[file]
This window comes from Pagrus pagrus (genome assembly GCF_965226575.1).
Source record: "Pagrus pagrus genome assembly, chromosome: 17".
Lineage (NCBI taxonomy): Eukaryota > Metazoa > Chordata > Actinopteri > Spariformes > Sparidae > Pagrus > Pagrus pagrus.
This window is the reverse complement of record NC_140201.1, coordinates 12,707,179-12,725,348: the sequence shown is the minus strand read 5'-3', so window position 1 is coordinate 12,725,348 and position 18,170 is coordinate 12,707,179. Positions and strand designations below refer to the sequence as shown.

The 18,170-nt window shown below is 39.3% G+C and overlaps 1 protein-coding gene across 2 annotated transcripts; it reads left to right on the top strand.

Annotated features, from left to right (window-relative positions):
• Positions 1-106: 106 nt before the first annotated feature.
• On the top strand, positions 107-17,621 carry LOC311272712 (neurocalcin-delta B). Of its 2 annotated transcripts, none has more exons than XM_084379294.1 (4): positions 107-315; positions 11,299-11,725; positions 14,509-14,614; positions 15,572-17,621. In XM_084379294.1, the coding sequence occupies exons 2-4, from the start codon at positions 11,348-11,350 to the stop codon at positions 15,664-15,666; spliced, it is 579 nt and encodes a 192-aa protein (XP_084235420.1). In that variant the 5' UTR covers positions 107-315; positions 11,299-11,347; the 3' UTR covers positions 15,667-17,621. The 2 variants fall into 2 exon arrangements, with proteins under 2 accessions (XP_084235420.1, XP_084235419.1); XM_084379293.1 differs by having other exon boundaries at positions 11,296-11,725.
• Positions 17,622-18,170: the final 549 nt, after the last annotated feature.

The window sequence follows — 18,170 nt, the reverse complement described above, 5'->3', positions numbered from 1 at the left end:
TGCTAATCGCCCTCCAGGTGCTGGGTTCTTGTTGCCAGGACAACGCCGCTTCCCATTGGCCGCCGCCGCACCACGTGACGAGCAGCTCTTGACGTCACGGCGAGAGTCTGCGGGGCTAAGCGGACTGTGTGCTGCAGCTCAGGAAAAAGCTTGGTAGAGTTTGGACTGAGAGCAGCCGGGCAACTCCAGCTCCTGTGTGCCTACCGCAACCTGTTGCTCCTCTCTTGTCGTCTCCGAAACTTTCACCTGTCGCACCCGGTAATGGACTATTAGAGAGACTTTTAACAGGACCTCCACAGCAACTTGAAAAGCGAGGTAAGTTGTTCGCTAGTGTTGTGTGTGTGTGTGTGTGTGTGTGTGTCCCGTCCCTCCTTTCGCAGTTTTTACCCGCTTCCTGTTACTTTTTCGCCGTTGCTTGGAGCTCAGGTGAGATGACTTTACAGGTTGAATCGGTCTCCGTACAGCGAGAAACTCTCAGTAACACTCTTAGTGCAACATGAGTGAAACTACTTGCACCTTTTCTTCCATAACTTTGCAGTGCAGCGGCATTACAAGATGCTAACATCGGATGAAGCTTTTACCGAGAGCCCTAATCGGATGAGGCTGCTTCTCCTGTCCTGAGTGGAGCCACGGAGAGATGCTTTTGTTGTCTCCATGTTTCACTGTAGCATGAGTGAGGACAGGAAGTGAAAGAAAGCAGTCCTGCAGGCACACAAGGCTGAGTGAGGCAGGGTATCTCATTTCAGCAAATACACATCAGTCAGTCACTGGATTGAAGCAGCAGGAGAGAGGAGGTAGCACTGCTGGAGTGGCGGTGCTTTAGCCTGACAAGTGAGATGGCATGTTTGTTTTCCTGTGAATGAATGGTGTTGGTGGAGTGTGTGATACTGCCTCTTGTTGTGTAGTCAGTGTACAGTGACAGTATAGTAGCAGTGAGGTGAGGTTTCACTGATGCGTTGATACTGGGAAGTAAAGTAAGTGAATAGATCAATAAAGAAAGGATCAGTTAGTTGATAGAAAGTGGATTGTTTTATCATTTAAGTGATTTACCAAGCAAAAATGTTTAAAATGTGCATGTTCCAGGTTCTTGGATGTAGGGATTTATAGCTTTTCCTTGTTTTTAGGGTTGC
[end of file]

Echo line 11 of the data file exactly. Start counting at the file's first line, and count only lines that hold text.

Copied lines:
TGCTAATCGCCCTCCAGGTGCTGGGTTCTTGTTGCCAGGACAACGCCGCTTCCCATTGGCCGCCGCCGCACCACGTGACGAGCAGCTCTTGACGTCACGGCGAGAGTCTGCGGGGCTAAGCGGACTGTGTGCTGCAGCTCAGGAAAAAGCTTGGTAGAGTTTGGACTGAGAGCAGCCGGGCAACTCCAGCTCCTGTGTGCCTACCGCAACCTGTTGCTCCTCTCTTGTCGTCTCCGAAACTTTCACCTGTCGCACCCGGTAATGGACTATTAGAGAGACTTTTAACAGGACCTCCACAGCAACTTGAAAAGCGAGGTAAGTTGTTCGCTAGTGTTGTGTGTGTGTGTGTGTGTGTGTGTGTCCCGTCCCTCCTTTCGCAGTTTTTACCCGCTTCCTGTTACTTTTTCGCCGTTGCTTGGAGCTCAGGTGAGATGACTTTACAGGTTGAATCGGTCTCCGTACAGCGAGAAACTCTCAGTAACACTCTTAGTGCAACATGAGTGAAACTACTTGCACCTTTTCTTCCATAACTTTGCAGTGCAGCGGCATTACAAGATGCTAACATCGGATGAAGCTTTTACCGAGAGCCCTAATCGGATGAGGCTGCTTCTCCTGTCCTGAGTGGAGCCACGGAGAGATGCTTTTGTTGTCTCCATGTTTCACTGTAGCATGAGTGAGGACAGGAAGTGAAAGAAAGCAGTCCTGCAGGCACACAAGGCTGAGTGAGGCAGGGTATCTCATTTCAGCAAATACACATCAGTCAGTCACTGGATTGAAGCAGCAGGAGAGAGGAGGTAGCACTGCTGGAGTGGCGGTGCTTTAGCCTGACAAGTGAGATGGCATGTTTGTTTTCCTGTGAATGAATGGTGTTGGTGGAGTGTGTGATACTGCCTCTTGTTGTGTAGTCAGTGTACAGTGACAGTATAGTAGCAGTGAGGTGAGGTTTCACTGATGCGTTGATACTGGGAAGTAAAGTAAGTGAATAGATCAATAAAGAAAGGATCAGTTAGTTGATAGAAAGTGGATTGTTTTATCATTTAAGTGATTTACCAAGCAAAAATGTTTAAAATGTGCATGTTCCAGGTTCTTGGATGTAGGGATTTATAGCTTTTCCTTGTTTTTAGGGTTGC